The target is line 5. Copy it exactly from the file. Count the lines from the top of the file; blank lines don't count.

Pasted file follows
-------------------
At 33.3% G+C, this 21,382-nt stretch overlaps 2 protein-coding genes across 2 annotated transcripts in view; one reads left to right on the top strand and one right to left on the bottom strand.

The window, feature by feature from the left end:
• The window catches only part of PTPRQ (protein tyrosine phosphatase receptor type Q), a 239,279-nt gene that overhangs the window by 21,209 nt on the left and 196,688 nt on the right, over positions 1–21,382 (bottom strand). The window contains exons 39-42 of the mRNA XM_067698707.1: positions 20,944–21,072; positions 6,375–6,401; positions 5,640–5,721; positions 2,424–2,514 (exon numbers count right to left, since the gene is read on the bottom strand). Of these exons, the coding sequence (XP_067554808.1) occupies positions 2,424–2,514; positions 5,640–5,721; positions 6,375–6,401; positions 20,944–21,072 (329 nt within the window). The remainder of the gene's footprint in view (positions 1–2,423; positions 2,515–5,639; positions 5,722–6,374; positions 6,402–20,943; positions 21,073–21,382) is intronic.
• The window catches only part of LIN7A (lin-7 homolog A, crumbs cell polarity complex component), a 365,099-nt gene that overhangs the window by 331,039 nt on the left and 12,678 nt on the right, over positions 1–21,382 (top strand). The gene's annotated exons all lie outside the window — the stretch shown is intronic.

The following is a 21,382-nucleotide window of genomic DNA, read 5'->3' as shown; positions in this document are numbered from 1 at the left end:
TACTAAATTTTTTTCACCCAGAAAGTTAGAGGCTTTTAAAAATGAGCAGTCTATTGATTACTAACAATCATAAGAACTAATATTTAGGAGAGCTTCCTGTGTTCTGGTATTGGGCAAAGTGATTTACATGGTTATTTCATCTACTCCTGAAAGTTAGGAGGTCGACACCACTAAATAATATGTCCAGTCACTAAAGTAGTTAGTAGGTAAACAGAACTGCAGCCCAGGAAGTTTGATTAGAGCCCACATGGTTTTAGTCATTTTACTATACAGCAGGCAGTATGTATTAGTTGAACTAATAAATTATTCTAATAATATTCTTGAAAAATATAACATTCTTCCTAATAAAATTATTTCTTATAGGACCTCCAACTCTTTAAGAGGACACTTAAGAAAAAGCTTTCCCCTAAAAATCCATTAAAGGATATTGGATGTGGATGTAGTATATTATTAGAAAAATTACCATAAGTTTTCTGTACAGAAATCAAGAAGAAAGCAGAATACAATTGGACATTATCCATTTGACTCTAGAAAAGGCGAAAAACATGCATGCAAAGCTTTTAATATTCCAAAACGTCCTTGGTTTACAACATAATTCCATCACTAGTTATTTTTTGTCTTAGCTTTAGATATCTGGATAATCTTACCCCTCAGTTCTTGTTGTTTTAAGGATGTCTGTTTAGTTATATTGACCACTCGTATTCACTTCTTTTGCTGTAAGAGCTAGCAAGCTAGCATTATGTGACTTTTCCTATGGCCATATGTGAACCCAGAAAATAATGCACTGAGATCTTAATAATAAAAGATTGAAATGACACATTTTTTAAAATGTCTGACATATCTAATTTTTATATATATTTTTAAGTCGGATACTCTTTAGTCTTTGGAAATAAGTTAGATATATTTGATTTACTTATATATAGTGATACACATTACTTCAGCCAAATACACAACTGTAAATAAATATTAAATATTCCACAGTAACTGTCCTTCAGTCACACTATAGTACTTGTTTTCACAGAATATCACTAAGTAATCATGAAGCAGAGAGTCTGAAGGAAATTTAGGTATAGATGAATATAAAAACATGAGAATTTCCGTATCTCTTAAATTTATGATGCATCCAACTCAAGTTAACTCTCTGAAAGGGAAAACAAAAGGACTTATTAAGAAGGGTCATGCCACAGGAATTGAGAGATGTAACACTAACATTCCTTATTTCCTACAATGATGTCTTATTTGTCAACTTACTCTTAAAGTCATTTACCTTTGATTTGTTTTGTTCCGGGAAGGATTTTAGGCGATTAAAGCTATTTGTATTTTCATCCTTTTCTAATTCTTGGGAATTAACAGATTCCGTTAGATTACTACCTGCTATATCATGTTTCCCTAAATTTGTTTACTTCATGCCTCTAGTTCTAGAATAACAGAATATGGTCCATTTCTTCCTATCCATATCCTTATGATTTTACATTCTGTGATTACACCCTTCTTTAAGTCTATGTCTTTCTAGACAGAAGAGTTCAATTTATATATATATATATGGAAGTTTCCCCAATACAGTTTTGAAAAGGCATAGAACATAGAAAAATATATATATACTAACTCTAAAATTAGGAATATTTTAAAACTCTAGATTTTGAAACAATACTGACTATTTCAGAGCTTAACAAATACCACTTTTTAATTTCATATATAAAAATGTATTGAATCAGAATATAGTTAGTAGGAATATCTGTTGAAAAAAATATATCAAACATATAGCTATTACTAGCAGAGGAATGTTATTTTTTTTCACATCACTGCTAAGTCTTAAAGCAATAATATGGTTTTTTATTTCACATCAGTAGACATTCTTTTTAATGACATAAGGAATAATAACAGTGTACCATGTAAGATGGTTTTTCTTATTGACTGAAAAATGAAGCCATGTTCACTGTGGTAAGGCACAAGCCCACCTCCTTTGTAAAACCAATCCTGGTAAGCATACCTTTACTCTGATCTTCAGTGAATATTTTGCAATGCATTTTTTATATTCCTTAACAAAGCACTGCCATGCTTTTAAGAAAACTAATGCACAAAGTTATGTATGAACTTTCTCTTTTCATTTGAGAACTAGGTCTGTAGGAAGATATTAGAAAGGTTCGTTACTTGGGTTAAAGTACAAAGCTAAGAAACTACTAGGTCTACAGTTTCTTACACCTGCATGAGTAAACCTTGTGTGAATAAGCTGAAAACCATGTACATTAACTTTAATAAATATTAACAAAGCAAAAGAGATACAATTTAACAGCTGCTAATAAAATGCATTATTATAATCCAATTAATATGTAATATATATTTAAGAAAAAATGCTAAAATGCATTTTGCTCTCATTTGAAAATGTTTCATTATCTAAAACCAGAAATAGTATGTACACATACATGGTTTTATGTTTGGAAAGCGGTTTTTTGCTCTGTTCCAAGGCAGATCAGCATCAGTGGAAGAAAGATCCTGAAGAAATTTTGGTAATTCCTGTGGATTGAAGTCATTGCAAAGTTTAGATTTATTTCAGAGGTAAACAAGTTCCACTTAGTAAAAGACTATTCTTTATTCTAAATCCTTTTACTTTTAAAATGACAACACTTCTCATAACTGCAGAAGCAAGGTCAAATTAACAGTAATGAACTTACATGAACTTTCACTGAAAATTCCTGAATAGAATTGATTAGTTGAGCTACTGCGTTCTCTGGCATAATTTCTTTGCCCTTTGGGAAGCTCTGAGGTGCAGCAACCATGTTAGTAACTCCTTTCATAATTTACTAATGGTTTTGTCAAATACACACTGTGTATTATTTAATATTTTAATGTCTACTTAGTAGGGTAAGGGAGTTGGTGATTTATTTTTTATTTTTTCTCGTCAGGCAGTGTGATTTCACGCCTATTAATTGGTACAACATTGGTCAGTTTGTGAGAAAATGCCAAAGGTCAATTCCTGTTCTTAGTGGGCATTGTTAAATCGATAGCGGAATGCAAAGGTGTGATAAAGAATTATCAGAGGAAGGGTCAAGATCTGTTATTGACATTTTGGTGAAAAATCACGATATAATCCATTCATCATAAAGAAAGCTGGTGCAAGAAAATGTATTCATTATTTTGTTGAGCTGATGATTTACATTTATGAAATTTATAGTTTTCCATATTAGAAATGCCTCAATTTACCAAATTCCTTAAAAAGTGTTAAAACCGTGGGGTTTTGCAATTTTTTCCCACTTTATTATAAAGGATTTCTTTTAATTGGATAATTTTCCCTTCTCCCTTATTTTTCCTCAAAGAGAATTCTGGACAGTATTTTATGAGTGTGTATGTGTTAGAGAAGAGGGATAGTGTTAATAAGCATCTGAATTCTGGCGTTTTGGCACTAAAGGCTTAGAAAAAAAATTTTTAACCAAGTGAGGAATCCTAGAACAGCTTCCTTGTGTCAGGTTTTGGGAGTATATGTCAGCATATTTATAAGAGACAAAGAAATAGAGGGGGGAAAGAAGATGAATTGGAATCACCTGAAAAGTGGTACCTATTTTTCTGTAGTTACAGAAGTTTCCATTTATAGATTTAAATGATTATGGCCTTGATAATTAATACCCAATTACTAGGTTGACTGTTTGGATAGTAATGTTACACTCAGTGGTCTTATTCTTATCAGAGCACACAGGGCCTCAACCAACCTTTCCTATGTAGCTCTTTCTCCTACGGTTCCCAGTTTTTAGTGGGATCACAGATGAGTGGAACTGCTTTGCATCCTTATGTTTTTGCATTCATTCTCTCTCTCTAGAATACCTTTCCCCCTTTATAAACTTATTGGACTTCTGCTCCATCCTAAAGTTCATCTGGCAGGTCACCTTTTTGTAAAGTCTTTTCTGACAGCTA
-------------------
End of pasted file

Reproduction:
The following is a 21,382-nucleotide window of genomic DNA, read 5'->3' as shown; positions in this document are numbered from 1 at the left end: